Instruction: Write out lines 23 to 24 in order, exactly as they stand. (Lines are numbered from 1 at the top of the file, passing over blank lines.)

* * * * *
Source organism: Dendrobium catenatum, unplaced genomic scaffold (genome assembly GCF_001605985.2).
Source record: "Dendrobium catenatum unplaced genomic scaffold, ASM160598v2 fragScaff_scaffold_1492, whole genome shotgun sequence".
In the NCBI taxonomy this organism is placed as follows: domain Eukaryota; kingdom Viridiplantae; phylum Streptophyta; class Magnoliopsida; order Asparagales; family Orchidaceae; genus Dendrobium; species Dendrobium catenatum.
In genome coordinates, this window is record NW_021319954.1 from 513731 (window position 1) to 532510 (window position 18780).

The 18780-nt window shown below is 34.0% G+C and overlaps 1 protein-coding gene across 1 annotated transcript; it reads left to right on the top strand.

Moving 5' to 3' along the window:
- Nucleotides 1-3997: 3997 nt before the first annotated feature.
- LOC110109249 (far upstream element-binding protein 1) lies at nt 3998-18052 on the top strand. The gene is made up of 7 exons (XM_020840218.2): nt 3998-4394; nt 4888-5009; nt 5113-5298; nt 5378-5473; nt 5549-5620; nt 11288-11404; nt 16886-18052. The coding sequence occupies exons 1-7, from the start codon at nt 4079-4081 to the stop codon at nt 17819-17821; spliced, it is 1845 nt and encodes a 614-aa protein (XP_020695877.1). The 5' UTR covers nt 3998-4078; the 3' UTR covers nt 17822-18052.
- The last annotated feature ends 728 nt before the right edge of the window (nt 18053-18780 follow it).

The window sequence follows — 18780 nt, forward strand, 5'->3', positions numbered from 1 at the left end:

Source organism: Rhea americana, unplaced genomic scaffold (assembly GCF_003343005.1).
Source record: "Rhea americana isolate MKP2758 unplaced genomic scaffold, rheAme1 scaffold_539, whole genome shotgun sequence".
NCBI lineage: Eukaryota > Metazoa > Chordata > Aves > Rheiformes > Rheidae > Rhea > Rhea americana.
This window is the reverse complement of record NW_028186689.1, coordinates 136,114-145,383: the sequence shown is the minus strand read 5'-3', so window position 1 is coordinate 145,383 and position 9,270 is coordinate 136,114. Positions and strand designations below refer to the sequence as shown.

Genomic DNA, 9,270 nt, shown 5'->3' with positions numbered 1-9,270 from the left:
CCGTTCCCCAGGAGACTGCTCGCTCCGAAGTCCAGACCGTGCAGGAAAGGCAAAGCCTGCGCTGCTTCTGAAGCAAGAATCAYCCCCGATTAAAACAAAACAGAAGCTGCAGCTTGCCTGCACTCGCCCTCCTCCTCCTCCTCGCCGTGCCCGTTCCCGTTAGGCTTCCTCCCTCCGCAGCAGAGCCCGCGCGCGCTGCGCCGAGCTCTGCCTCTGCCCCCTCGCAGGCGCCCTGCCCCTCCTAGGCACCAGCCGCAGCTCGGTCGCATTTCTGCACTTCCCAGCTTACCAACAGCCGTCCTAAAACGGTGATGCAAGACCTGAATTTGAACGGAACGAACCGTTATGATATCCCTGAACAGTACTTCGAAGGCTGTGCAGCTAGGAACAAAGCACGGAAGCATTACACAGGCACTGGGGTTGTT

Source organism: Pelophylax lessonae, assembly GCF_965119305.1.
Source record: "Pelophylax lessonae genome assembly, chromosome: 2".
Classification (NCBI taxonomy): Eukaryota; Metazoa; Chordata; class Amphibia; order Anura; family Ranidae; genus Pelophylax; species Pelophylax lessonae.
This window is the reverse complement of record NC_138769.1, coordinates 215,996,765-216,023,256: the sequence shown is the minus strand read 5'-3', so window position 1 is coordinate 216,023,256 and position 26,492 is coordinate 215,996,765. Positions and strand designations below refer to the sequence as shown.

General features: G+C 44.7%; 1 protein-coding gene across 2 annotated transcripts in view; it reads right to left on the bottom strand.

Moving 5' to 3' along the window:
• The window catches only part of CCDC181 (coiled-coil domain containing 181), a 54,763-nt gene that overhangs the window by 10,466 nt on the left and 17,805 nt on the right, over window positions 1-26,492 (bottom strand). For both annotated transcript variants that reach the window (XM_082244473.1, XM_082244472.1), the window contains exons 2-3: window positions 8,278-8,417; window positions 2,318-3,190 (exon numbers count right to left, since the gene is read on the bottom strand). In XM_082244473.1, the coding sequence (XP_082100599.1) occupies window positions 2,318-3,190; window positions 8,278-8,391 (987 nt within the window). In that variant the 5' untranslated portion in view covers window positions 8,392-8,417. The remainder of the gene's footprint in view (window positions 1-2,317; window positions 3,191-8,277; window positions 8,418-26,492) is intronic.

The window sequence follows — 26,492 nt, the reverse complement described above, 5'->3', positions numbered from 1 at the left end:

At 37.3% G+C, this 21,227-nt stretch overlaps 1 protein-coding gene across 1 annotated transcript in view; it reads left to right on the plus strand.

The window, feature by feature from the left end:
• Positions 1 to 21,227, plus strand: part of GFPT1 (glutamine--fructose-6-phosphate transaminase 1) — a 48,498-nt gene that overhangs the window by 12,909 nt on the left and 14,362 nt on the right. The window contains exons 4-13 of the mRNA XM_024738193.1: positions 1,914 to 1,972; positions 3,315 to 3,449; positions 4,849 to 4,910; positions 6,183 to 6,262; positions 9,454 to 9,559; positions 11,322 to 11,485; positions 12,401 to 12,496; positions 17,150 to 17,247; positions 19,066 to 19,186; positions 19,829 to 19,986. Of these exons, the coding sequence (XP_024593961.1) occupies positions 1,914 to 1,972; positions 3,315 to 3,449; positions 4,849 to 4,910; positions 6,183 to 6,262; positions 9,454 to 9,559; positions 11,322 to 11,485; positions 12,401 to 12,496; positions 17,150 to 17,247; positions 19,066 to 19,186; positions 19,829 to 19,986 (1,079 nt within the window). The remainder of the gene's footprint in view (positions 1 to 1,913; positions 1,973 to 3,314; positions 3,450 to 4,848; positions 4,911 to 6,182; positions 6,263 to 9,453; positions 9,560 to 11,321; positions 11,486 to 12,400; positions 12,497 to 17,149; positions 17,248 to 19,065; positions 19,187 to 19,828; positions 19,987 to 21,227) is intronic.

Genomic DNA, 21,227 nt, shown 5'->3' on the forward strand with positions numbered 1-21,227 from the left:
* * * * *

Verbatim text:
• The window catches only part of CCDC181 (coiled-coil domain containing 181), a 54,763-nt gene that overhangs the window by 10,466 nt on the left and 17,805 nt on the right, over window positions 1-26,492 (bottom strand). For both annotated transcript variants that reach the window (XM_082244473.1, XM_082244472.1), the window contains exons 2-3: window positions 8,278-8,417; window positions 2,318-3,190 (exon numbers count right to left, since the gene is read on the bottom strand). In XM_082244473.1, the coding sequence (XP_082100599.1) occupies window positions 2,318-3,190; window positions 8,278-8,391 (987 nt within the window). In that variant the 5' untranslated portion in view covers window positions 8,392-8,417. The remainder of the gene's footprint in view (window positions 1-2,317; window positions 3,191-8,277; window positions 8,418-26,492) is intronic.

The window sequence follows — 26,492 nt, the reverse complement described above, 5'->3', positions numbered from 1 at the left end: